Dangote raises Zim hopes but…

HARARE - Africa's richest man Aliko Dangote’s choice of investing in Zimbabwe is a huge statement which should be encouraging to all progressive forces in the country.

Dangote is valued at $17,2 billion by the influential Forbes Magazine and has many interests across Africa where his conglomerate is involved in big projects.

The Nigerian mogul was here on Monday — not to look for opportunities — but to reaffirm his commitment to his areas of investments which include mining, energy and construction.

His visit here should go a long way in encouraging other investors to look for opportunities in Zimbabwe.

But President Robert Mugabe’s government needs to create conditions which make investing in Zimbabwe easier.

A number of prospective foreign investors have complained of the time it takes to have their investments approved citing unnecessary bureaucracy.

Dangote said he was awaiting permits to kick-start his investments while urging the Zimbabwean government to scrap a stringent visa regime which keeps investors away.

Nigeria is classified as “Group C” country in Zimbabwe, meaning Nigerian nationals need to apply for visas before coming to the country which, according to Dangote, is hampering investment.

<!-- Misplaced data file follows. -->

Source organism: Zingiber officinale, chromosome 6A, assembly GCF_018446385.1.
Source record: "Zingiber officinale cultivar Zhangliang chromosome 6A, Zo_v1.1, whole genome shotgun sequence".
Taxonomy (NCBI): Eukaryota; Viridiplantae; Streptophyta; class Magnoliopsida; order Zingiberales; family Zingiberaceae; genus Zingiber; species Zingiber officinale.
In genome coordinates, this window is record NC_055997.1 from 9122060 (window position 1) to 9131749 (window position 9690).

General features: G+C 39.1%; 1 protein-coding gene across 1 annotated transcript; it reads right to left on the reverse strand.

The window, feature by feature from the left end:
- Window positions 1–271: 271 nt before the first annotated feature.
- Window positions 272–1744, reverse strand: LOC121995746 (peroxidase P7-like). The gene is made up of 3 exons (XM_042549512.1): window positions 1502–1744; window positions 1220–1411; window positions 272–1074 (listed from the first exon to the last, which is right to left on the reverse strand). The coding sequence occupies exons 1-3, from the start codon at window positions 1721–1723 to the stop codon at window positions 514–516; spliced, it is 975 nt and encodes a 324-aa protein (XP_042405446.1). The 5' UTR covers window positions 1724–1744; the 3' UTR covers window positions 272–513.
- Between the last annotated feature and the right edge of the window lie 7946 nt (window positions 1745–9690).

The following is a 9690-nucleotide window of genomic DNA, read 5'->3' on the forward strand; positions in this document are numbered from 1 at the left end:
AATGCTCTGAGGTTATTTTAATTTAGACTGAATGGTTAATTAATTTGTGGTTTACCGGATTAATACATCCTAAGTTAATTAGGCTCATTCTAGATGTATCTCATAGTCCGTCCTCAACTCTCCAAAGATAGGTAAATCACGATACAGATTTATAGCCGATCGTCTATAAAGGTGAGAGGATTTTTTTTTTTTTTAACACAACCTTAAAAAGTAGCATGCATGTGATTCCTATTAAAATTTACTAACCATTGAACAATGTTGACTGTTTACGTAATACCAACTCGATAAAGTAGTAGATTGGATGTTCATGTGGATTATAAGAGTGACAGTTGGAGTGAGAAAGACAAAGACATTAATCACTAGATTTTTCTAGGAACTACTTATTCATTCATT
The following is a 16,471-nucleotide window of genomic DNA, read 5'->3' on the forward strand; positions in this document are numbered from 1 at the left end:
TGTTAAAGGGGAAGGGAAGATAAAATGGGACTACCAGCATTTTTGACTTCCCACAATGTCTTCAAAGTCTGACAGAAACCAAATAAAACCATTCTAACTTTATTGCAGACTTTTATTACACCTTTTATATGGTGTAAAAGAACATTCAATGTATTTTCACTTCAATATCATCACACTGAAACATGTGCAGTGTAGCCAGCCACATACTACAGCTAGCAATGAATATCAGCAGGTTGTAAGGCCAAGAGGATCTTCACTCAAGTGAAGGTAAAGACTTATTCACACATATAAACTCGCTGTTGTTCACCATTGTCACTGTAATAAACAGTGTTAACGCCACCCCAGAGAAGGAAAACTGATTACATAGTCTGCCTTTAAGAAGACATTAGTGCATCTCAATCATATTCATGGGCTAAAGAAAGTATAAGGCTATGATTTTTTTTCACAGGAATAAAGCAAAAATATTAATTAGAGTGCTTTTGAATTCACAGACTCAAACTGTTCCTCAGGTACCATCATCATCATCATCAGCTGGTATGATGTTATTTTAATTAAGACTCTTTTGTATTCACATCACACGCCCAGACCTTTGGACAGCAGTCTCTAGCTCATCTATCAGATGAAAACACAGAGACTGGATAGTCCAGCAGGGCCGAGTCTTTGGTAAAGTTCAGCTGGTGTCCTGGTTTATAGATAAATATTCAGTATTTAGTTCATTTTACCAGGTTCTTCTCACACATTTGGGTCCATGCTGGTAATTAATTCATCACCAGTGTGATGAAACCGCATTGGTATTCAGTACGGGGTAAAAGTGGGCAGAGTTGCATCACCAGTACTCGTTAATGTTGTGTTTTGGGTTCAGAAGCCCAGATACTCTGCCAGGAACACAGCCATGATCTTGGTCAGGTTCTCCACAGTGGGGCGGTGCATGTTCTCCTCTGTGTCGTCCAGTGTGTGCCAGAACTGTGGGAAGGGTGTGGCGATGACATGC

“My last call to the minister of Tourism, honourable Mzembi, is that he works at investing in an open air system so that investors can enter into the country freely.”

It is disconcerting that government is dragging its heels in facilitating the ease of doing business — a ranking of economies from 1 to 189 — with first place being the best.

A high-ranking (a low numerical rank) means that the regulatory environment is conducive to business operation. The index averages the country’s percentile rankings on 10 topics covered in the World Bank’s Doing Business.

Zimbabwe is ranked 171 and has a lot do in making it easier to start up business in the country.

For a country that desperately needs investment, it is important that government removes all impediments which are scuttling Foreign Direct Investment (FDI).

A reform of investment laws, visa considerations, labour market regulation, respecting property rights, taxes and protecting minority investors, are some of the things that the Zimbabwean government needs to follow.

There are benchmarks which have been set and if there is political will, Zimbabwe stands to attract FDI and the much-needed capital to rejuvenate its near comatose economy.

Mugabe’s government must demonstrate that it is ready to do business by implementing policies that promote the ease of doing business.

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